In the light of Jesus’ ‘return,’ we celebrate his abiding presence with us. After directing his followers to make disciples of all nations, he adds, ‘Be sure of this: I am with you always… (Mt. 28:20). As we presently live between the ‘already’ but ‘not yet’ of Christ’s reign, we recall his earlier declaration, ‘For where two or three gather together in my name, I am there among them!’ (Mt. 18:20) The present epoch is not an empty waiting-time. Paul repeatedly endorsed Christ’s living in/through the hearts of his followers (e.g. Eph.3:17a) as a present reality. Throughout history the Church has celebrated ‘Christus praesens.’ We rejoice in this every time we ‘break bread.’ Before doing so we pray for grace to patiently await, with uplifted heads, our Lord Jesus from heaven. We eat and drink ‘until he comes again’ (1 Cor. 11:26). We’re led to the window through which we look out on the coming marriage-feast of the Lamb: ‘Blessed are those who are invited to the marriage supper of the Lamb (Rev. 19:9). The images of our present and coming banquet merge into one another (G.C. Berkouwer’s ‘The Return of Christ’ p. 147).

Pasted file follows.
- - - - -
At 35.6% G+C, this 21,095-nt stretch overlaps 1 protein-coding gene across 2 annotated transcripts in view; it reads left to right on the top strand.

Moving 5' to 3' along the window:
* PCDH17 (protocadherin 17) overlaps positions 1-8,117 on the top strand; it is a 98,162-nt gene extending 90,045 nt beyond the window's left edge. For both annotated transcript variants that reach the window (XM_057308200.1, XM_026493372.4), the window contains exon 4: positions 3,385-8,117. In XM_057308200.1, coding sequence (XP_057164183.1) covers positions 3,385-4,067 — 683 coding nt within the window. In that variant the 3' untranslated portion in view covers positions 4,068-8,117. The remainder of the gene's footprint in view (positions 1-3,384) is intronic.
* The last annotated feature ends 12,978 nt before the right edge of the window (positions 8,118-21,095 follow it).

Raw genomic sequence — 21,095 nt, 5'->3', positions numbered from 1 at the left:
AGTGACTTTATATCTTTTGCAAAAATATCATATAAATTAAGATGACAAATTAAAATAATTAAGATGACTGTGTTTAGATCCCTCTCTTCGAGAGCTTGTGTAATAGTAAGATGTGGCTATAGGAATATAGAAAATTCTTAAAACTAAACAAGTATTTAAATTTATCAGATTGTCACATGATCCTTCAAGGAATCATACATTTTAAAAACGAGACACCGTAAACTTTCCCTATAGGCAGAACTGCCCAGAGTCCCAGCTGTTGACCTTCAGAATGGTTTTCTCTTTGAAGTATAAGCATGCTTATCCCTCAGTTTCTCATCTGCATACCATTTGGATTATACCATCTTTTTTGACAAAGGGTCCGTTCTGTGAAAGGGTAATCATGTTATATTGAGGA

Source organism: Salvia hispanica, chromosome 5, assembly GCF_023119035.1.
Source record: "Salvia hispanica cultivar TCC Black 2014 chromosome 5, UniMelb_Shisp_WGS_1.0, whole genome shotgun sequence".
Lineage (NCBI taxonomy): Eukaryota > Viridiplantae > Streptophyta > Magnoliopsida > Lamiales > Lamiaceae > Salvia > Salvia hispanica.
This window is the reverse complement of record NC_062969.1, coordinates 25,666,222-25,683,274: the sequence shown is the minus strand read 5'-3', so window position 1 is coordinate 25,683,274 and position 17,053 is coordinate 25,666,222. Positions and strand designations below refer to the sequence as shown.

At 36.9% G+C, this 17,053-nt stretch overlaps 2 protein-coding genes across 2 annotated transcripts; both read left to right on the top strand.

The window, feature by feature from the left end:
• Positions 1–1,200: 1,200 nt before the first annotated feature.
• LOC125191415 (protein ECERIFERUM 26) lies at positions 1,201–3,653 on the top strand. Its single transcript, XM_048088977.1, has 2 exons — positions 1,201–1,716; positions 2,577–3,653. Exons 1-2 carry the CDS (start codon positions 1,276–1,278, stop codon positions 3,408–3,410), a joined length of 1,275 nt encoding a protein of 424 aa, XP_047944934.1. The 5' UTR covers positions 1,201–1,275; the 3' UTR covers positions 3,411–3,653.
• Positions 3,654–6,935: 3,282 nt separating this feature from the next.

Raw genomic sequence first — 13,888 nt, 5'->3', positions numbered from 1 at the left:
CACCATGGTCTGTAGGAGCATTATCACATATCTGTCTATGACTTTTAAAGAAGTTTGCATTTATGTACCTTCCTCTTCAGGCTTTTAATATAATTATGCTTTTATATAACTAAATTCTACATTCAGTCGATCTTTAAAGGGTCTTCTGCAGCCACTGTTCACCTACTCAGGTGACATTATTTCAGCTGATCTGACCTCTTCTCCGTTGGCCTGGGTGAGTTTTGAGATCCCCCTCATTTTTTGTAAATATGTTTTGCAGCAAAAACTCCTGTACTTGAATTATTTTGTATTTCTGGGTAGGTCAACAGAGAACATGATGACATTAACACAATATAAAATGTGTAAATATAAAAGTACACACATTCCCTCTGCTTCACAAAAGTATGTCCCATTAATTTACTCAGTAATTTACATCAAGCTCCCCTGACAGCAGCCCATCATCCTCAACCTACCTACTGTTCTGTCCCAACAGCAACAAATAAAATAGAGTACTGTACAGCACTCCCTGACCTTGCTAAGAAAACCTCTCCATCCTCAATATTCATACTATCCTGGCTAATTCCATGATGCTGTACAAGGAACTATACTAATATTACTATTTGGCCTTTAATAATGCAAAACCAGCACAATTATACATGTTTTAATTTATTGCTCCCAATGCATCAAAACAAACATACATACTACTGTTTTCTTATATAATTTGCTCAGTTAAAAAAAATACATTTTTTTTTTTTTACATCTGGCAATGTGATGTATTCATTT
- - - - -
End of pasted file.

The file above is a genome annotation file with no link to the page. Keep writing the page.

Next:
There is an ancient Christian legend about an evil angel roaming around to deceive someone, who, on an occasion encounters a good angel. Catching the evil angel off-guard, the good angel asked, ‘What do you miss most since leaving heaven?’ The evil angel intuitively replied, ‘The sheer joy, the exhilarating morning and evening praise!’ Oops! While busy with the onerous task of re-building the temple after its destruction, Nehemiah encouraged Israel not to be dejected and sad, ‘for the joy of the LORD is your strength!’ (Neh. 8:10). What else could have turned the beaten-up Paul and Silas in their Macedonian prison to joyful praying and singing around midnight while the other prisoners were listening? (Acts 16:25). It was the joyous fore-taste of heaven that would sustain the Apostle Peter and his readers in times of terrible persecution by Rome: 1 Pet. 1:8ff, You love him even though you have never seen him. Though you do not see him now, you trust him; and you rejoice with a glorious and inexpressible joy. The reward for trusting him will be the salvation of your souls.’